Most people are familiar with the story of the 10 Commandments. The short version is that God called Moses to Mount Sinai where he gave him two tablets of stone that contained the 10 Commandments. These 10 Commandments, according to the story, summarized the absolutes of spiritual and moral living that God intended for his people. The Jewish Torah and Christian Bible both contain the story of the 10 Commandments, and it can be found in Exodus 20:1-17.
According to a number of studies though, religion is in trouble. A survey by the PEW Research Center in 2012 saw record numbers indicating a huge upswing in Atheism, with 20 percent of Americans now identifying as Agnostic, Atheist or "Unaffiliated" with a religion. This was the highest percentages ever of "nones" or those who are unaffiliated in Pew Research Center polling.
So with more people considering themselves atheist, what do they believe when it comes to the rules to live by? As part of the new book Atheist Mind, Humanist Heart: Rewriting the Ten Commandments for the Twenty-first Century, authors Lex Bayer and John Figdor held a contest in which atheists were asked to offer modern alternatives to the Ten Commandments.
Here are the winners of the "Ten Non-Commandments:"
1. Be open-minded and be willing to alter your beliefs with new evidence.
2. Strive to understand what is most likely to be true, not to believe what you wish to be true.
3. The scientific method is the most reliable way of understanding the natural world.
4. Every person has the right to control of their body.
5. God is not necessary to be a good person or to live a full and meaningful life.
6. Be mindful of the consequences of all your actions and recognize that you must take responsibility for them.
7. Treat others as you would want them to treat you, and can reasonably expect them to want to be treated. Think about their perspective.
8. We have the responsibility to consider others, including future generations
9. There is no one right way to live.
10. Leave the world a better place than you found it.
And there's your moral code. No need to carve it in stone or hand it down from a mountain. Did we ever really need a supernatural being or a book to tell us these things? I think we'll be just fine on our own. All we need to do is start thinking for ourselves.
In fact, why stop at the 10 Commandments? Isn't it time we questioned the entire Bible? The Bible is a book of symbolic literature. It's a fusion of stories, ideas, chronologies, and traditions woven together over at least 1,000 years. The authors, editors and the massive organization of people that followed set out to control the world through their view of morality under the threat of eternal damnation for noncompliance, and it worked. This wouldn't be surprising 2,000 or even 200 years ago, but in 2014 it's almost unbelievable.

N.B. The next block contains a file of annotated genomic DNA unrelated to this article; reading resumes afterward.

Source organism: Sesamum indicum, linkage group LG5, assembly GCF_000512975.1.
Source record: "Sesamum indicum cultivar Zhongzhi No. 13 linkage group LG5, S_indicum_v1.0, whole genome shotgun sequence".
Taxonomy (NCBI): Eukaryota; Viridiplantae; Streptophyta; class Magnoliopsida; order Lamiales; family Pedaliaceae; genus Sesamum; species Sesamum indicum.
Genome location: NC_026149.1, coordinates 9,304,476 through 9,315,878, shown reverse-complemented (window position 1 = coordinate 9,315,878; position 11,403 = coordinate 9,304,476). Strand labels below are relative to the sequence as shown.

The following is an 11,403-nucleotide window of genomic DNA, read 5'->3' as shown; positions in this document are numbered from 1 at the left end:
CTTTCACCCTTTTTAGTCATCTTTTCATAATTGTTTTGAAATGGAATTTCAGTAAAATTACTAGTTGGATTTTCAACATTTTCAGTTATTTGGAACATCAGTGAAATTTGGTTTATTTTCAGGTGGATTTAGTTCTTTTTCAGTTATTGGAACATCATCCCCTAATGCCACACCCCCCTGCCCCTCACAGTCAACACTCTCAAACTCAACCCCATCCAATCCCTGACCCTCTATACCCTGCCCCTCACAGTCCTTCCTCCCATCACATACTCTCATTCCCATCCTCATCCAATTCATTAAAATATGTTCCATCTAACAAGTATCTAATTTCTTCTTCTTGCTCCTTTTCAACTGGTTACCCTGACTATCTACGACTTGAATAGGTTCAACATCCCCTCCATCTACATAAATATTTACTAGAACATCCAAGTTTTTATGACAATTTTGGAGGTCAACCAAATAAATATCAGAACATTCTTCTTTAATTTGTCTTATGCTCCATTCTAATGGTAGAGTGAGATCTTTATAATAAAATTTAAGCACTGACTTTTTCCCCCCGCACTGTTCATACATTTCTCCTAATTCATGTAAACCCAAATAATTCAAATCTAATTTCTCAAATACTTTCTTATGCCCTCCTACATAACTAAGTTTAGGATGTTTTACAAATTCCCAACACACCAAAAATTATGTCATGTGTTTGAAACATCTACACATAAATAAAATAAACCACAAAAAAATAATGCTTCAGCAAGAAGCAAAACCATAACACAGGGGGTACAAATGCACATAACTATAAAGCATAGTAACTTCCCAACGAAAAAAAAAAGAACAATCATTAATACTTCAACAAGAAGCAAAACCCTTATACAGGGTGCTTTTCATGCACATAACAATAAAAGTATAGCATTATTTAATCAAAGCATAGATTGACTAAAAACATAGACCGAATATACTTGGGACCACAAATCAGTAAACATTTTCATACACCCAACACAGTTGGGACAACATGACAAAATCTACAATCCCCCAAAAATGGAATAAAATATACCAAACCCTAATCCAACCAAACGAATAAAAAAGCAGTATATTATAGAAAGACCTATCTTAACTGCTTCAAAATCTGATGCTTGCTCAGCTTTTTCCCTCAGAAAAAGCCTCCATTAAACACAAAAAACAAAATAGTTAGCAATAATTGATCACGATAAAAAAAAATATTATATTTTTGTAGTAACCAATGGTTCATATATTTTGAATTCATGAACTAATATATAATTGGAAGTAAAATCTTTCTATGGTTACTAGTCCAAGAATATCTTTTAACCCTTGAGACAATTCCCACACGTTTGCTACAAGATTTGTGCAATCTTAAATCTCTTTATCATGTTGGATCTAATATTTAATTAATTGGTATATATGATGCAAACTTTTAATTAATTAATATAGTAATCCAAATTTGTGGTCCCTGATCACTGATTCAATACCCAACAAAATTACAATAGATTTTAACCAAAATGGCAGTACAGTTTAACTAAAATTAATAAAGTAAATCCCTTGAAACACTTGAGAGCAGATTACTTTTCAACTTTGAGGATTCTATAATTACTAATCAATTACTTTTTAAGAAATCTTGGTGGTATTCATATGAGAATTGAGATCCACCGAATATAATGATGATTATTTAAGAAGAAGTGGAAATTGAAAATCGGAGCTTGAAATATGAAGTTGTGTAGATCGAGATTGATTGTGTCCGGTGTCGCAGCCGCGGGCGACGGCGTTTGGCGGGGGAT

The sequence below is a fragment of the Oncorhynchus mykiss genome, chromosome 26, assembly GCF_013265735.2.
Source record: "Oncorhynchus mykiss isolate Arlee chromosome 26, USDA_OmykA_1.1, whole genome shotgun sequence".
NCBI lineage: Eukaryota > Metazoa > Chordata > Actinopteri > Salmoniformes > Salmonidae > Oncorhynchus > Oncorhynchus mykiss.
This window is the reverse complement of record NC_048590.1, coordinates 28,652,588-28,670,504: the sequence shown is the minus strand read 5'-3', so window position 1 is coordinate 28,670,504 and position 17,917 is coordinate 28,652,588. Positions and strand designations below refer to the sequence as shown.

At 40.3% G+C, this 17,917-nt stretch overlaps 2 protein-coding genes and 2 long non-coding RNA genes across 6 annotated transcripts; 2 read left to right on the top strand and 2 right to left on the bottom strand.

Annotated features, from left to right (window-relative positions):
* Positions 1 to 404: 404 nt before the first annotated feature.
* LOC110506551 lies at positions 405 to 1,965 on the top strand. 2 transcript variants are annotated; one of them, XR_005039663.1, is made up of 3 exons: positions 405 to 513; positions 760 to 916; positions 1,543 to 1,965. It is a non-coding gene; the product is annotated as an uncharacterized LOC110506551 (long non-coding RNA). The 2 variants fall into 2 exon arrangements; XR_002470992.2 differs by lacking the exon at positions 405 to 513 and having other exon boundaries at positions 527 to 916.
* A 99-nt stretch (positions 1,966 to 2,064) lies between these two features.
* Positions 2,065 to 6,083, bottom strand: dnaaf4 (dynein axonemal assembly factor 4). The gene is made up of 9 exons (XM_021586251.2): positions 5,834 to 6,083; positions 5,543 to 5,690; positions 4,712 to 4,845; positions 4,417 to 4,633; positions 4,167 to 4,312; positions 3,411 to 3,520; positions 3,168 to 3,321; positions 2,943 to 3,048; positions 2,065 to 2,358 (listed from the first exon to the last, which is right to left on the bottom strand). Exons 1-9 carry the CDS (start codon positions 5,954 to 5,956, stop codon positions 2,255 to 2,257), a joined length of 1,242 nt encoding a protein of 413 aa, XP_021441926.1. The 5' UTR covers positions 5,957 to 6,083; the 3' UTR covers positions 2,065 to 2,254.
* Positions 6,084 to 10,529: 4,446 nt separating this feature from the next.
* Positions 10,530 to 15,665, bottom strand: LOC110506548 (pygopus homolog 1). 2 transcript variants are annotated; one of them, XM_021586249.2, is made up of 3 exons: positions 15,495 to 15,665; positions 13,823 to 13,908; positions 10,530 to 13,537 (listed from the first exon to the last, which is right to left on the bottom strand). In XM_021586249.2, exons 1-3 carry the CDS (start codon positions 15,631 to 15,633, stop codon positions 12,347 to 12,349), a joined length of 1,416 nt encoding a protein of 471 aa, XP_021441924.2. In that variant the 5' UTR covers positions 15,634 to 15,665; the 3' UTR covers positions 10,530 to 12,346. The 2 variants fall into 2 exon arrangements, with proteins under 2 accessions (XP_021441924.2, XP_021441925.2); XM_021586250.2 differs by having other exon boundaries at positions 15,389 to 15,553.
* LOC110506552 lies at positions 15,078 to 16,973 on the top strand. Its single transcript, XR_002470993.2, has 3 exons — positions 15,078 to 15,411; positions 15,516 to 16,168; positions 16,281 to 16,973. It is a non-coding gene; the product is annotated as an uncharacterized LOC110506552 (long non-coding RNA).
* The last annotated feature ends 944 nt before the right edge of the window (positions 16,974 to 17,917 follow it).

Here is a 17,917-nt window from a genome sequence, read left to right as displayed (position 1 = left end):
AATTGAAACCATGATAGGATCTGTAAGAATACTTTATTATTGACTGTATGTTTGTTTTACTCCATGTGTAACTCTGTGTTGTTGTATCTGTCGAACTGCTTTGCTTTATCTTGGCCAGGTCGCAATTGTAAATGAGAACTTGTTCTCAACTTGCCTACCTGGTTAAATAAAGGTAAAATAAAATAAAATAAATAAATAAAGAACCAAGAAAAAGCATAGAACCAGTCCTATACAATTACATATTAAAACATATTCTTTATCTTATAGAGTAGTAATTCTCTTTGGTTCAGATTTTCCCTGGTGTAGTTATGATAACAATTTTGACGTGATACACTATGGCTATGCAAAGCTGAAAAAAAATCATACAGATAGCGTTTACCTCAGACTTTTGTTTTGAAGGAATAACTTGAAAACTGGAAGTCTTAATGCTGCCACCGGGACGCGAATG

Critical thinking says people don't believe in the Bible because it's believable; they believe it because they want to believe it. They need to believe it. The prospect of eternal death is too much for most people to bear. So instead of searching for truth, they cling to this book like a drowning man to a life preserver. The most intelligent and emotionally mature people in society know this, yet most allow the delusion to continue in order to avoid panic, depression, and hysteria among the masses. Ignorance is not only bliss, in this case it's the glue that holds civilization together. Brilliant thinkers like Thomas Jefferson, Benjamin Franklin, Albert Einstein, and many other prominent Americans in our history recognized that the Bible wasn't the word of God, yet they purposely tried to appease people by attempting to find the good in a bad book.
American's won't put their Bibles in the fictional file in our lifetime, but it will happen eventually if the country survives long enough. All superstitions are eventually disproved by science and tucked away as remnants of past ignorance. The Bible will become an ancient relic of the past someday. Until then, we need to have the courage to question and probe every aspect of this book and the multibillion dollar mob that wields it as a weapon. It's time we start putting polite conversation behind and begin debating the Bible in mixed company.
It's time for Americans to begin engaging in serious discourse regarding the future of this country -- before it's too late.